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Chuck Jones, the man responsible for Merrie Melodies and Looney Tunes, gave us some immortal exclamations through his most famous characters, from Bugs Bunny’s “What’s up, doc?” to the Road Runner’s “Beep, beep!”  Yet, when it came to love–about which humanity has yet to run out of things to say, for better or for worse–Jones had no words at all.

His 1965 Academy Award-winning animated short feature, “The Dot and the Line: A Romance in Lower Mathematics,” instead offers a semaphore of seduction, at once abstract and achingly familiar.  It informs the shallow symbols of the formulaic rom-com–the hopeless crush, the idealized beauty, the attractive but inane rival for affections, the makeover montage–with unseen depths.  As the Line reaches within to woo the Dot, Jones realizes fascinating artistic, cultural and mathematical dimensions not only to his heartsick protagonist, but also to the world that surrounds the viewer.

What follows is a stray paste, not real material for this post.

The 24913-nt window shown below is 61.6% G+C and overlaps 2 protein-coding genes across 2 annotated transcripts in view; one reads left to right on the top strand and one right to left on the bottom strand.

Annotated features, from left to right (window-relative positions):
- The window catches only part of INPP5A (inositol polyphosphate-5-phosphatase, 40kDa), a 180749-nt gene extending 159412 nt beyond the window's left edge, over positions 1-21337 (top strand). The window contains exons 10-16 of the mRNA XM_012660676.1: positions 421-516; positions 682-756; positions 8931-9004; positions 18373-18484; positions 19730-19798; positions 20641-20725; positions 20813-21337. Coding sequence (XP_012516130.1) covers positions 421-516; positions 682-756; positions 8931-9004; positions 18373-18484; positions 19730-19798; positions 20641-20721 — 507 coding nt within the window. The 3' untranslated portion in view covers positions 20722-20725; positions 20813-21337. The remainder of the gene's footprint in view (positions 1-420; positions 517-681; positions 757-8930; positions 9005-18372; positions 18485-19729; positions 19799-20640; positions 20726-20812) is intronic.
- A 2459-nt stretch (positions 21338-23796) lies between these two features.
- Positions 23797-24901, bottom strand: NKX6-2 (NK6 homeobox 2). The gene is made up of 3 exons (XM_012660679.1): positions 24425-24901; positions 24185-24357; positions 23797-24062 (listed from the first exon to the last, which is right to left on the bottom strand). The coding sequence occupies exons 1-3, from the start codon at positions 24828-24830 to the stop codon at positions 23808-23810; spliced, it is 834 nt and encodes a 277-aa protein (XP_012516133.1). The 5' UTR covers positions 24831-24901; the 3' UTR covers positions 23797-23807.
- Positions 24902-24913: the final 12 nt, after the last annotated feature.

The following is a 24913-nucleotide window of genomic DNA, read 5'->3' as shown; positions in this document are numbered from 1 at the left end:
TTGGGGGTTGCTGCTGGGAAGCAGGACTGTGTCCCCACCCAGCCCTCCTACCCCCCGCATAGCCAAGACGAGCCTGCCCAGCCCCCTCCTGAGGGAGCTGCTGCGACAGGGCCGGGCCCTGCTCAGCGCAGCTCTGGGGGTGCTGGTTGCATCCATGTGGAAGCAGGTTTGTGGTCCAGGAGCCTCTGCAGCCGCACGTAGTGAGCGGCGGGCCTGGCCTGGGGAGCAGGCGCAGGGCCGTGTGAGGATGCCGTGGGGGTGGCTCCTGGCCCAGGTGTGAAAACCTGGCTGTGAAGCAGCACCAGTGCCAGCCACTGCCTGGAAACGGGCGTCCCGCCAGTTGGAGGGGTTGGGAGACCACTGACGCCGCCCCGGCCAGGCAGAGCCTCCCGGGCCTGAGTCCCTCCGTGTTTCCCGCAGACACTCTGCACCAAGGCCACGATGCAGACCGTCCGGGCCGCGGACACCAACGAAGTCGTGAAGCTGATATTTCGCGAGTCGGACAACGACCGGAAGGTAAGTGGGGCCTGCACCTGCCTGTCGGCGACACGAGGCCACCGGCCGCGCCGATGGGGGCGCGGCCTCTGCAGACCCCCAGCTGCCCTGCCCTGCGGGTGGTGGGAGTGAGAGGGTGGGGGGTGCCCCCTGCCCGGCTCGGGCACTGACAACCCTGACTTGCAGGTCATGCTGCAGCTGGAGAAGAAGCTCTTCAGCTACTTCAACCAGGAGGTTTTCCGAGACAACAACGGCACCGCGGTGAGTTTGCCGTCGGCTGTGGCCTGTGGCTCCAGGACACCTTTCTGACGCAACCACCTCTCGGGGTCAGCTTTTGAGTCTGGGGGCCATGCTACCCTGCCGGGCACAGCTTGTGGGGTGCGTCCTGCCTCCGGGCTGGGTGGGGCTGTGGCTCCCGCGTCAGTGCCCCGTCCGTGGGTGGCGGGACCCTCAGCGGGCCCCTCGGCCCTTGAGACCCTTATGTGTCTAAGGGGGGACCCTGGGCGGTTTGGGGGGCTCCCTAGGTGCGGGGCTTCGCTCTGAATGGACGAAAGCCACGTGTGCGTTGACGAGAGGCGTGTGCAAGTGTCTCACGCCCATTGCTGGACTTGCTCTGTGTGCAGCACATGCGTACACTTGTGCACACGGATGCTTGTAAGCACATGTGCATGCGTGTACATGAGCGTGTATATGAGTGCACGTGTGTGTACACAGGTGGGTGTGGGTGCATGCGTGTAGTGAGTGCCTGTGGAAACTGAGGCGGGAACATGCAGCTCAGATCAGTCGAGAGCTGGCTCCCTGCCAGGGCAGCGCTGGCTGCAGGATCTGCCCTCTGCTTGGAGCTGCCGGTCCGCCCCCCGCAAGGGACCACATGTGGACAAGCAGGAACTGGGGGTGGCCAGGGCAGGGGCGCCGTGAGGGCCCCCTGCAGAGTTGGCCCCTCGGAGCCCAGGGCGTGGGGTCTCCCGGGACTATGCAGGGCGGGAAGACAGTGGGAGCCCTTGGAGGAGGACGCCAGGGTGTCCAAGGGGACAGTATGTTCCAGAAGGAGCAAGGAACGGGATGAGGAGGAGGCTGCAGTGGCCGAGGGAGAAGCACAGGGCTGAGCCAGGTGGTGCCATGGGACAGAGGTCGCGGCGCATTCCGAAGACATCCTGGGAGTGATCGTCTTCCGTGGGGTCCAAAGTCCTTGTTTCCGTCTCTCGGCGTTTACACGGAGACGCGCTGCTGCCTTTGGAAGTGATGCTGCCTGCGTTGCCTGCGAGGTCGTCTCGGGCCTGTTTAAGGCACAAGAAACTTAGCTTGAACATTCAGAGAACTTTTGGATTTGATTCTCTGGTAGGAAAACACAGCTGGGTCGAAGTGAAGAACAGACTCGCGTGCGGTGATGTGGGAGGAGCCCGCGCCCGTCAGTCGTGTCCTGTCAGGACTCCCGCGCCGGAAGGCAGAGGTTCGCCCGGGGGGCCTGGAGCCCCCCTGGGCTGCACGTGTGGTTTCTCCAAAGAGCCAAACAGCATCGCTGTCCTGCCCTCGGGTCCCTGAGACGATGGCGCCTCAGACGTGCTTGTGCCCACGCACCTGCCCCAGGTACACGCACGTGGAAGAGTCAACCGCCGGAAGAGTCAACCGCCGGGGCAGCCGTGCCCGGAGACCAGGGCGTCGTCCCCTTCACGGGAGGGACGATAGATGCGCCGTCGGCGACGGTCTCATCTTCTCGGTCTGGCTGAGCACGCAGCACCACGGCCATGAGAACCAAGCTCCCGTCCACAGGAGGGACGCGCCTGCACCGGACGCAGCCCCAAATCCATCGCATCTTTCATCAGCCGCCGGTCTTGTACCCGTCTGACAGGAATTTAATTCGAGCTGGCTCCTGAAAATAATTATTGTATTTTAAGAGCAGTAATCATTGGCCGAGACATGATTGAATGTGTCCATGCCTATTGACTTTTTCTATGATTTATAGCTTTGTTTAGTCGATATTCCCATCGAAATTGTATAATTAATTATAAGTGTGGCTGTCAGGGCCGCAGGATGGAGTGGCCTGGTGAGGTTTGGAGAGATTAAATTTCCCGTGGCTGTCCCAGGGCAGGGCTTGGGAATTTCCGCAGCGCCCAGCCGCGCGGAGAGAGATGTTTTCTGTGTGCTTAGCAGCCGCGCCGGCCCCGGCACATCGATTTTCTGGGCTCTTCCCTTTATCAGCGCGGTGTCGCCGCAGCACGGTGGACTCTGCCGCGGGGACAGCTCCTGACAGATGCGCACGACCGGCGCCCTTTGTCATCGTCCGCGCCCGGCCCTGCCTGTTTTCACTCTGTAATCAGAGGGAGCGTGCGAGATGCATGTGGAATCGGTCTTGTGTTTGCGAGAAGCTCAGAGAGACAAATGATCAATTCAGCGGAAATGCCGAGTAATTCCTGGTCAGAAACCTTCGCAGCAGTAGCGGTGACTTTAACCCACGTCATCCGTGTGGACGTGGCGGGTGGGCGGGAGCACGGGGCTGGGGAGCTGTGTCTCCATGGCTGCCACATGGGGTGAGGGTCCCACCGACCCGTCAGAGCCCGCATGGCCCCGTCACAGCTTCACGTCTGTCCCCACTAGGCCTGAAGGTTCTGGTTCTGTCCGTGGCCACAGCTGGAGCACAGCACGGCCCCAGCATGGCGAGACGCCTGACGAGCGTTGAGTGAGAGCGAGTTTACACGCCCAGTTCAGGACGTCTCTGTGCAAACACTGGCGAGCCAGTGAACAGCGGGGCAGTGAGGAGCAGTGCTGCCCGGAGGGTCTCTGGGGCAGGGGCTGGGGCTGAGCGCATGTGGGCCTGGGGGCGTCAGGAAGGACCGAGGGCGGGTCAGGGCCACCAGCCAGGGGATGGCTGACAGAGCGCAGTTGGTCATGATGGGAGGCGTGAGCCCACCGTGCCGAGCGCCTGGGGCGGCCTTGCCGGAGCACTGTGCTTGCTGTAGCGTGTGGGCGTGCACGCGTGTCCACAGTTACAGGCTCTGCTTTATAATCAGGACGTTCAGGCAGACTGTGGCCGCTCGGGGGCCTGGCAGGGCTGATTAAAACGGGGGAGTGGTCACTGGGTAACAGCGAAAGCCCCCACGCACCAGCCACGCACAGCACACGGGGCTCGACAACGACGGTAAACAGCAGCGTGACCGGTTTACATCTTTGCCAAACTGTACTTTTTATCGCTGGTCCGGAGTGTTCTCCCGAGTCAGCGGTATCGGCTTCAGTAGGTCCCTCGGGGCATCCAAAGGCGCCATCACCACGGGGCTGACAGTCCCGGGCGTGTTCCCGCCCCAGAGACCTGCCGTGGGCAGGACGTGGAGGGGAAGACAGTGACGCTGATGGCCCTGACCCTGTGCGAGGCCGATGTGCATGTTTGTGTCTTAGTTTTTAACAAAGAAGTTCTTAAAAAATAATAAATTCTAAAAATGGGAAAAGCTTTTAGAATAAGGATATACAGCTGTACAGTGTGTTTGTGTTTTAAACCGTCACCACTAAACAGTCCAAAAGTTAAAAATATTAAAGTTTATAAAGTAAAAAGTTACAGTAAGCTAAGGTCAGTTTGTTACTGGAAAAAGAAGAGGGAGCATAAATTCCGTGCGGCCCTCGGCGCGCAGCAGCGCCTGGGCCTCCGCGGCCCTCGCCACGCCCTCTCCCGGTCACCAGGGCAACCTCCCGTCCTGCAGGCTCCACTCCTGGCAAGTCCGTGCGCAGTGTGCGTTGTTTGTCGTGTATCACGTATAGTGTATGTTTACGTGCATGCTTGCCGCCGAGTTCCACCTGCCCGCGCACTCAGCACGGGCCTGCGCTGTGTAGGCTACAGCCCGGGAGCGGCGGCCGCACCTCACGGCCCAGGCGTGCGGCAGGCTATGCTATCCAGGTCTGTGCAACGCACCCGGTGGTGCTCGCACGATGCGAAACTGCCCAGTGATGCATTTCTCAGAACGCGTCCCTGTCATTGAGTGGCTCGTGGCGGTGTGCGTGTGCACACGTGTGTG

In its narrative stretching of simple shapes and playful mix of media, the Noble Savage sees Kazimir Malevich, Saul Bass, John Baldessari and Pac-Man in Jones’s work.  Ultimately, though, it all adds up to one thing: love.  Watch below and enjoy more animated art films on The Noble Savage Youtube Channel.